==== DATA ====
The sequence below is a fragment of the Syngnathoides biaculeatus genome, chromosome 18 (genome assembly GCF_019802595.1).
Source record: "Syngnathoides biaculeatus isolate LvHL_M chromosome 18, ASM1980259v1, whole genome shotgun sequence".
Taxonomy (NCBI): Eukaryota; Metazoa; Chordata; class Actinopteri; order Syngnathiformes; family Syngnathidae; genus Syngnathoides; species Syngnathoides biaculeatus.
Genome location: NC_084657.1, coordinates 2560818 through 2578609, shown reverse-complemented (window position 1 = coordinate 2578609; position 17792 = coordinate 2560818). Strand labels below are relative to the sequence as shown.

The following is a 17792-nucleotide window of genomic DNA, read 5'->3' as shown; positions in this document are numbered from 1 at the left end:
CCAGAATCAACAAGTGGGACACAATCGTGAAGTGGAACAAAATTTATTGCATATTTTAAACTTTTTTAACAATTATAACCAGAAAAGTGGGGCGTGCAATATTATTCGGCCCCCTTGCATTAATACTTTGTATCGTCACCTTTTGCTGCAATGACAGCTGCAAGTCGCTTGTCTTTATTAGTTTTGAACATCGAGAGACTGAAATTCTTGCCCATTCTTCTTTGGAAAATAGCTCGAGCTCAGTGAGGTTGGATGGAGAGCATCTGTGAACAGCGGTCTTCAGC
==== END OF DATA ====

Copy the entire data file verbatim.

The sequence below is a fragment of the Syngnathoides biaculeatus genome, chromosome 18 (genome assembly GCF_019802595.1).
Source record: "Syngnathoides biaculeatus isolate LvHL_M chromosome 18, ASM1980259v1, whole genome shotgun sequence".
Taxonomy (NCBI): Eukaryota; Metazoa; Chordata; class Actinopteri; order Syngnathiformes; family Syngnathidae; genus Syngnathoides; species Syngnathoides biaculeatus.
Genome location: NC_084657.1, coordinates 2560818 through 2578609, shown reverse-complemented (window position 1 = coordinate 2578609; position 17792 = coordinate 2560818). Strand labels below are relative to the sequence as shown.

The following is a 17792-nucleotide window of genomic DNA, read 5'->3' as shown; positions in this document are numbered from 1 at the left end:
CCAGAATCAACAAGTGGGACACAATCGTGAAGTGGAACAAAATTTATTGCATATTTTAAACTTTTTTAACAATTATAACCAGAAAAGTGGGGCGTGCAATATTATTCGGCCCCCTTGCATTAATACTTTGTATCGTCACCTTTTGCTGCAATGACAGCTGCAAGTCGCTTGTCTTTATTAGTTTTGAACATCGAGAGACTGAAATTCTTGCCCATTCTTCTTTGGAAAATAGCTCGAGCTCAGTGAGGTTGGATGGAGAGCATCTGTGAACAGCGGTCTTCAGC